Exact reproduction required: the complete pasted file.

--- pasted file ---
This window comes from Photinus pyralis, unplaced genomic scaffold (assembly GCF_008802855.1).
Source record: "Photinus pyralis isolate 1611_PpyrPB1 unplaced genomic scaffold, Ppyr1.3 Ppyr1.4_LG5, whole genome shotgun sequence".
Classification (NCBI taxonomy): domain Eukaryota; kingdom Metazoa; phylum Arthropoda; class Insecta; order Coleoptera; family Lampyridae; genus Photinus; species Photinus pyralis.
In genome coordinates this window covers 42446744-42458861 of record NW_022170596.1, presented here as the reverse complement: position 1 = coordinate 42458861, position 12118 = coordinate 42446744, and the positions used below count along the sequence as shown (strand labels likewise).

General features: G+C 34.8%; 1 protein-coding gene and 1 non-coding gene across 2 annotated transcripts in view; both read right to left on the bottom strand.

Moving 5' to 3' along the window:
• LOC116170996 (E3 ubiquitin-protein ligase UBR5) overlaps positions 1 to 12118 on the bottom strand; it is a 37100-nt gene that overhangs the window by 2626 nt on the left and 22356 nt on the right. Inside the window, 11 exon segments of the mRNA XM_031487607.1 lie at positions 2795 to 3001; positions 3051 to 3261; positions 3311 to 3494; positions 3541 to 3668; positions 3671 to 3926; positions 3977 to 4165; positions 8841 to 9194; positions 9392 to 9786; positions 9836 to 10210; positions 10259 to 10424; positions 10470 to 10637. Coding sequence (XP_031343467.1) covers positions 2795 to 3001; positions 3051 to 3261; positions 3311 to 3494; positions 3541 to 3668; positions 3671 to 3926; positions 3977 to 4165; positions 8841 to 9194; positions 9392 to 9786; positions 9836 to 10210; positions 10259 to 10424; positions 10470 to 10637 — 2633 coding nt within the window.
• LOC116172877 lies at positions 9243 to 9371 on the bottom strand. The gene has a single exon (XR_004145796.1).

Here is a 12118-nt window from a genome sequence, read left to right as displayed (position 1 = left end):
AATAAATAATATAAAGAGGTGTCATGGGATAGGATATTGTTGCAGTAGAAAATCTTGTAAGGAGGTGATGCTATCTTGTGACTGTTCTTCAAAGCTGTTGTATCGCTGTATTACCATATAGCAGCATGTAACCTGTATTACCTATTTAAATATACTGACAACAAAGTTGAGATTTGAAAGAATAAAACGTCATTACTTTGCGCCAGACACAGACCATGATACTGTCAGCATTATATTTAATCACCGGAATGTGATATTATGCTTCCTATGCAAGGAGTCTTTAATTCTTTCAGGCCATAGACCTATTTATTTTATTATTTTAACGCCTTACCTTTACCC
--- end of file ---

This window comes from Photinus pyralis, unplaced genomic scaffold (assembly GCF_008802855.1).
Source record: "Photinus pyralis isolate 1611_PpyrPB1 unplaced genomic scaffold, Ppyr1.3 Ppyr1.4_LG5, whole genome shotgun sequence".
Classification (NCBI taxonomy): domain Eukaryota; kingdom Metazoa; phylum Arthropoda; class Insecta; order Coleoptera; family Lampyridae; genus Photinus; species Photinus pyralis.
In genome coordinates this window covers 42446744-42458861 of record NW_022170596.1, presented here as the reverse complement: position 1 = coordinate 42458861, position 12118 = coordinate 42446744, and the positions used below count along the sequence as shown (strand labels likewise).

General features: G+C 34.8%; 1 protein-coding gene and 1 non-coding gene across 2 annotated transcripts in view; both read right to left on the bottom strand.

Moving 5' to 3' along the window:
• LOC116170996 (E3 ubiquitin-protein ligase UBR5) overlaps positions 1 to 12118 on the bottom strand; it is a 37100-nt gene that overhangs the window by 2626 nt on the left and 22356 nt on the right. Inside the window, 11 exon segments of the mRNA XM_031487607.1 lie at positions 2795 to 3001; positions 3051 to 3261; positions 3311 to 3494; positions 3541 to 3668; positions 3671 to 3926; positions 3977 to 4165; positions 8841 to 9194; positions 9392 to 9786; positions 9836 to 10210; positions 10259 to 10424; positions 10470 to 10637. Coding sequence (XP_031343467.1) covers positions 2795 to 3001; positions 3051 to 3261; positions 3311 to 3494; positions 3541 to 3668; positions 3671 to 3926; positions 3977 to 4165; positions 8841 to 9194; positions 9392 to 9786; positions 9836 to 10210; positions 10259 to 10424; positions 10470 to 10637 — 2633 coding nt within the window.
• LOC116172877 lies at positions 9243 to 9371 on the bottom strand. The gene has a single exon (XR_004145796.1).

Here is a 12118-nt window from a genome sequence, read left to right as displayed (position 1 = left end):
AATAAATAATATAAAGAGGTGTCATGGGATAGGATATTGTTGCAGTAGAAAATCTTGTAAGGAGGTGATGCTATCTTGTGACTGTTCTTCAAAGCTGTTGTATCGCTGTATTACCATATAGCAGCATGTAACCTGTATTACCTATTTAAATATACTGACAACAAAGTTGAGATTTGAAAGAATAAAACGTCATTACTTTGCGCCAGACACAGACCATGATACTGTCAGCATTATATTTAATCACCGGAATGTGATATTATGCTTCCTATGCAAGGAGTCTTTAATTCTTTCAGGCCATAGACCTATTTATTTTATTATTTTAACGCCTTACCTTTACCC